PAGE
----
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Re: About subsumption

Postby denis_berthier » Sun Mar 27, 2011 2:53 pm

ronk wrote:I realize the "normal" solution is not the focus of your post, but why does the same "naked-quads-in-a-block b5" appear a second time? The elimination(s) made upon the 2nd appearance were available at the 1st.
Ditto for the 2nd appearance of "jellyfish-in-columns n9."

There are 2 characteristics of SudoRules:
- eliminations are done one by one (when you see several on the same line, it means that I've edited the raw output manually) ;
- the strategy is "simplest first", i.e. the simplest elimination available at any time is applied (simplest in my classification of rules).

As a result, when a pattern such as NQ or SHQ is detected and allows a few eliminations, part of these eliminations may activate a simpler pattern (here basic interactions), which is then applied before the other eliminations allowed by the NQ or SHQ.
I know this is very unnatural for a human player, but it can't change the final result.
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About subsumption (continued)

Postby denis_berthier » Sat Apr 02, 2011 5:49 am



I've now coded g-braids in SudoRules. As for braids wrt whips, g-braids are much slower and more greedy for memory than g-whips.

For the same exceptional puzzle as above, I get GB = 4.
So, we finally have a whole range of ratings: NRCZT = 4, W > 18 , B = 10, GW = 4, GB = 4

[Edit 04/05/2011: modified the GW rating after the correction of a bug in my implementation of g-whips]
Last edited by denis_berthier on Tue Apr 05, 2011 7:35 am, edited 1 time in total.
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Re: About subsumption (continued)

Postby Mauricio » Sat Apr 02, 2011 4:15 pm

denis_berthier wrote:I've now coded g-braids in SudoRules. As for braids wrt whips, g-braids are much slower and more greedy for memory than g-whips.

For the same exceptional puzzle as above, I get GB = 4.
So, we finally have a whole range of ratings: NRCZT = 4, W > 18 , B = 10, GW = 6, GB = 4

Code: Select all
*****  SudoRules version 15b.1.11-GB  *****
.............1.....123.456...........23...78..47.6.12...........318.764..58...23.
same path as with g-whips, down to: hidden-single-in-a-block ==> r4c1 = 1
...


After following your solution up to hidden-single-in-a-block ==> r4c1 = 1, xsudo reports (formatted by me)

Code: Select all
g-whip[3]  9b7{r7c2 r789c1} - 9r6{c1 c9} - 9b9{r789c9 .}    ==> r7c4 <> 9
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Re: About subsumption (continued)

Postby denis_berthier » Sat Apr 02, 2011 4:51 pm

Mauricio wrote:After following your solution up to hidden-single-in-a-block ==> r4c1 = 1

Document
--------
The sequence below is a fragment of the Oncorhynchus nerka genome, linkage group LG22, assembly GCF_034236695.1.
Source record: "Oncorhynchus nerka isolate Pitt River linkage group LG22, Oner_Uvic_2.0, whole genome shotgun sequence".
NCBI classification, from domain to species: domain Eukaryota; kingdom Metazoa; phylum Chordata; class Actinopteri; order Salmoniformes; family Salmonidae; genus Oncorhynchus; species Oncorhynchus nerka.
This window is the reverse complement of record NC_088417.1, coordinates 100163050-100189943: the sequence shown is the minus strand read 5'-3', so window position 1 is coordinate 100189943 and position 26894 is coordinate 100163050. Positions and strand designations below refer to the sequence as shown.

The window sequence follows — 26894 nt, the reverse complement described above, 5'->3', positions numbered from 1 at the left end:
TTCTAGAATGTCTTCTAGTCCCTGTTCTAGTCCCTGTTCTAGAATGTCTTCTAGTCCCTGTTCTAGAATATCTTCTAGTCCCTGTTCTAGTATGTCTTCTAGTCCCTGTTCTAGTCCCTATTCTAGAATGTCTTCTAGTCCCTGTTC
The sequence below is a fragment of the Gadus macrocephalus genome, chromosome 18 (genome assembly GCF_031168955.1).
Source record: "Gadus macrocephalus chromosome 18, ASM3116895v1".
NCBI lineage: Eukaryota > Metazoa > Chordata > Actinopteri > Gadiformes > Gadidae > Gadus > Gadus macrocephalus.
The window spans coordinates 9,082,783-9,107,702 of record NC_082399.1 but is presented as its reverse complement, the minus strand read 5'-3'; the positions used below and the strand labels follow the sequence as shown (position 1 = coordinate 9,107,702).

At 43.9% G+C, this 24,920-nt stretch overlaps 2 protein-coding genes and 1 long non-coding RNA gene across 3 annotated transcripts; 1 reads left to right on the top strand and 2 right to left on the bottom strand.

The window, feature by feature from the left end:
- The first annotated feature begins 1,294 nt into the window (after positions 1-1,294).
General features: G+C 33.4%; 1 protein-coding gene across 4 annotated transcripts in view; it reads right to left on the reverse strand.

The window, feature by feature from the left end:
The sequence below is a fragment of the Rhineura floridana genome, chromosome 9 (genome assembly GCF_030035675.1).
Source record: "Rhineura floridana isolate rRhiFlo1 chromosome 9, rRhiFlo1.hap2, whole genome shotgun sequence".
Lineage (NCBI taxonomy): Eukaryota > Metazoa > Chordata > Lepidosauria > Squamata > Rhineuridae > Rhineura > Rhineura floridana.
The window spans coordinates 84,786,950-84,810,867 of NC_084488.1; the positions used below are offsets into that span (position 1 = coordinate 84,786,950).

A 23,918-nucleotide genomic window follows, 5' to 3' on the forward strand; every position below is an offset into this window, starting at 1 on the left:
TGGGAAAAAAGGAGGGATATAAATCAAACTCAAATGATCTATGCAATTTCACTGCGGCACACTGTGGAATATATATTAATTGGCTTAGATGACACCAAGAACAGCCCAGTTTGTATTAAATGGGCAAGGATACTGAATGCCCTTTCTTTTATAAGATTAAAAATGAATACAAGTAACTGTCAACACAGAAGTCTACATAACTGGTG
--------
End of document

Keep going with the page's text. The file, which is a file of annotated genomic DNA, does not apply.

I can't check your sayings, as xsudo works only on windows. But I seriously doubt that xsudo follows the same path as SudoRules. So, could you please publish the complete exact xsudo output without any interpretation or reformatting?

Mauricio wrote:xsudo reports (formatted by me)
Code: Select all
g-whip[3]  9b7{r7c2 r789c1} - 9r6{c1 c9} - 9b9{r789c9 .}    ==> r7c4 <> 9

It seems this is not only "formatted" but interpreted as a g-whip by you.
BTW, g-whips don't have segments as left linking candidates.
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Re: About subsumption (continued)

Postby Mauricio » Sat Apr 02, 2011 5:10 pm

denis_berthier wrote:
Mauricio wrote:After following your solution up to hidden-single-in-a-block ==> r4c1 = 1

I can't check your sayings, as xsudo works only on windows. But I seriously doubt that xsudo follows the same path as SudoRules. So, could you please publish the complete exact xsudo output without any interpretation or reformatting?

I thought it was clear that I followed your solution path, and then I used xsudo to check what the next step was, not that xsudo followed your path right from step 1.

denis_berthier wrote:BTW, g-whips don't have segments as left linking candidates.
About not allowing segments as llc's, is there a reason not to allow them? I remember you said once that allowing them does not increase the resolution power, but to me that claim is not clear.

let reword the whip
Code: Select all
g-whip[3]  9b7{r7c2 r789c1} - 9r6{c1 c9} - 9b9{r9c9 .}   ==> r7c4 <> 9
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Re: About subsumption (continued)

Postby denis_berthier » Sat Apr 02, 2011 5:28 pm

Mauricio wrote:I thought it was clear that I followed your solution path, and then I used xsudo to check what the next step was, not that xsudo followed your path right from step 1.

Not clear for me. Anyway, I'd like to see the real xsudo output.

Mauricio wrote:
denis_berthier wrote:BTW, g-whips don't have segments as left linking candidates.